soldiers -- well, I can't do that without betraying my brother. You don't want me to join
those nuts out in Qumran -- I can't do that and still pay taxes to Caesar, like you say.
Besides, it's not my nature. And if I join the resistance and I get killed, then what will
happen to my father's name? I'm his last son. So what am I supposed to do? Sell my bakery
and give everything away and join up with your disciples? I don't think so.
Why should I? Why should I take a chance on you? So far as I can tell, you're just
another flash in the pan who got in over his head and now Caiaphas is calling you on the
carpet. Well, good for him. He may not be very charismatic, but at least he worked things
out so the kids would stop stealing my merchandise and bothering my good customers. At
least Caiaphas sent somebody to my brother's burial; I didn't see any of your disciples
This letter is getting long; I'm sorry about that. Maybe I can boil it down to
just a few words. On Sunday when you came riding into town on a donkey; everybody made a
big deal of what you were riding on. Well, didn't you realize that my heart was riding on
you, that my hopes were riding on your shoulders? And you let me down, and my brother, and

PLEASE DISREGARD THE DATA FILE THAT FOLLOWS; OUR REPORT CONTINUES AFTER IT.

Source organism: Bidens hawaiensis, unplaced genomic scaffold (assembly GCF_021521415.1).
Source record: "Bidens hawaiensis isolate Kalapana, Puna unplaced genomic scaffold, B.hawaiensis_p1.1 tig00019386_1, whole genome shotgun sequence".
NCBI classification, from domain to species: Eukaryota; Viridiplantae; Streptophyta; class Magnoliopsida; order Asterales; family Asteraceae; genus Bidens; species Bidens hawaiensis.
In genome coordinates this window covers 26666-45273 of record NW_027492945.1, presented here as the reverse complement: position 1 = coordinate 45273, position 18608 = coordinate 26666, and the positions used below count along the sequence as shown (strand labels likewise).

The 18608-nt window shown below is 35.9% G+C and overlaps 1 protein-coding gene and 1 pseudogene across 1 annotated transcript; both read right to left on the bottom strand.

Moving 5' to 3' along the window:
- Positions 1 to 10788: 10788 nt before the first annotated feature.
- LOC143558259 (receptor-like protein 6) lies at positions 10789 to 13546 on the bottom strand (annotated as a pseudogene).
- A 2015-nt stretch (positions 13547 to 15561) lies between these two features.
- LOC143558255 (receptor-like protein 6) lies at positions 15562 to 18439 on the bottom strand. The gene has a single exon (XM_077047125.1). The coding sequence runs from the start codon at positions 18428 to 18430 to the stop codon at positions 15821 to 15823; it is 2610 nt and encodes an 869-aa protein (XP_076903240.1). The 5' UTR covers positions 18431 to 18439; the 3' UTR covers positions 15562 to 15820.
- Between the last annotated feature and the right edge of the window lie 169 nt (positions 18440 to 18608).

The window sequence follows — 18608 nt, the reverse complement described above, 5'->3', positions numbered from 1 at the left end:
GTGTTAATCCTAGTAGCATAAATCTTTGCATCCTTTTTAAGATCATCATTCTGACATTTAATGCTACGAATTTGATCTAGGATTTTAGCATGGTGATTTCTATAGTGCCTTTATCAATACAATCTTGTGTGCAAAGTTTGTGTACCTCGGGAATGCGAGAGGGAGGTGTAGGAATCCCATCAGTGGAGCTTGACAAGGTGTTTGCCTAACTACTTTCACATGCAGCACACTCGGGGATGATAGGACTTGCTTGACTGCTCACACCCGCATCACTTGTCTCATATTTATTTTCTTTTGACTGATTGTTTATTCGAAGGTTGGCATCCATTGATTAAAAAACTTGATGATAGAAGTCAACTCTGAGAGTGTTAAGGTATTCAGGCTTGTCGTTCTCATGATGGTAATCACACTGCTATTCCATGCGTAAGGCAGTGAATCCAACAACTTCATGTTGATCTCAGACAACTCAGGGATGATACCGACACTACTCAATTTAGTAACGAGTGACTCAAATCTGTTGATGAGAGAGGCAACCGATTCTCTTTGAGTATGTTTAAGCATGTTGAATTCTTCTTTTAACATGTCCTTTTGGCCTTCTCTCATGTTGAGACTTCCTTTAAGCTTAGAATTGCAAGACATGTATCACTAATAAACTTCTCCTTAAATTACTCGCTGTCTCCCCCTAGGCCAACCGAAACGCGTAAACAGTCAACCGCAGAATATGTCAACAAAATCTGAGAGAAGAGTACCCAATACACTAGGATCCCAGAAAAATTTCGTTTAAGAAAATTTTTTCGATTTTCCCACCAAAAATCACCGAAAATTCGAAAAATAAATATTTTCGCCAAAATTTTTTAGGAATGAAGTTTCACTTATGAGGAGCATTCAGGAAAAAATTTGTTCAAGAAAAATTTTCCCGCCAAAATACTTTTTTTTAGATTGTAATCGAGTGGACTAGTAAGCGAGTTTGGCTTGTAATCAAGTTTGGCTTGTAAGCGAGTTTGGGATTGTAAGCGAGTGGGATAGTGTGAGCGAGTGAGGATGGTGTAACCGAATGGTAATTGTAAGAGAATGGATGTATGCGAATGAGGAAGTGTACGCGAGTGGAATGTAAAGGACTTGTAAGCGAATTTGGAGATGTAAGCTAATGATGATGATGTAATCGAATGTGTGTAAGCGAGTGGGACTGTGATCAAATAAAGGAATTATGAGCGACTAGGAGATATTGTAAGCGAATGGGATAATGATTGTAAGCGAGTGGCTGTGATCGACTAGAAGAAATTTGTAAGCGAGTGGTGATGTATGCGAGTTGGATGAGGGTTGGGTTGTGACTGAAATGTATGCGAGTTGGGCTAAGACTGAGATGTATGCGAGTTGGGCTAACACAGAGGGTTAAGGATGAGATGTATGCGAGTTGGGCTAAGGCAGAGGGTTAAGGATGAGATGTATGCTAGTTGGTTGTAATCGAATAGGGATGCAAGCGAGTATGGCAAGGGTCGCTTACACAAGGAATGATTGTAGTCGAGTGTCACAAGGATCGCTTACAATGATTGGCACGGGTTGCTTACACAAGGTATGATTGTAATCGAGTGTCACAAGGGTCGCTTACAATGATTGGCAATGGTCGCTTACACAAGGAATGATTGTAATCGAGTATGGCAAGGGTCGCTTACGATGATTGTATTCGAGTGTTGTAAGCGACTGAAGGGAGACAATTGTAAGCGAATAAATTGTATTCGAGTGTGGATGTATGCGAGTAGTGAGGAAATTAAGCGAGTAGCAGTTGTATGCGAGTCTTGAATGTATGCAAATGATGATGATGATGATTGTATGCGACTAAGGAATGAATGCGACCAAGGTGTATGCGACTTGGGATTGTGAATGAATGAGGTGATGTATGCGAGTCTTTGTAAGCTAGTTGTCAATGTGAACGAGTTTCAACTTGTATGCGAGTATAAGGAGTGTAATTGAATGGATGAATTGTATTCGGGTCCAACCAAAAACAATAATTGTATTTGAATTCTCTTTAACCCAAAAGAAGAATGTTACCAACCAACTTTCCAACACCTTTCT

you don't leave me anywhere to stand. And I'd like to know what you have to say about
that. What are we supposed to do with you, Jesus? What are we going to do with you?
From a disappointed former follower,
Rev. Paul G. Janssen Pascack Reformed Church April 16, 2000 (Palm Sunday)
(A song I wrote to the tune of Veni Emmanuel -- copyrighted, but you can use it if
you email me at firstname.lastname@example.org)
Was Peter there that festal day, his hands held high as children cheered? Where
will he be just four days hence when Jesus' cause is mocked and jeered? His boldness
failed him then, we know; his spirit broke at rooster's crow.
Was Judas there among the throng, and adding up the price of betray'l? Where will
he be come Friday morn, when Jesus feels the cruel nail? He tried to cancel th'awful plan
and wipe the silver from his hands.
Did Pilate hear a distant roar that might spell his impending doom? Where will he
be on Saturday, when Christ lay lifeless in the tomb? He'd washed his hands, so slept
quite well while Jesus broke the bars of hell.
And are we numbered with the mob? Will we sleep well, betray, deny? Will we give
up on Jesus, too? Will we be shouting "Crucify!"? Or will we fin'lly understand
our names are graven on his wounded hands?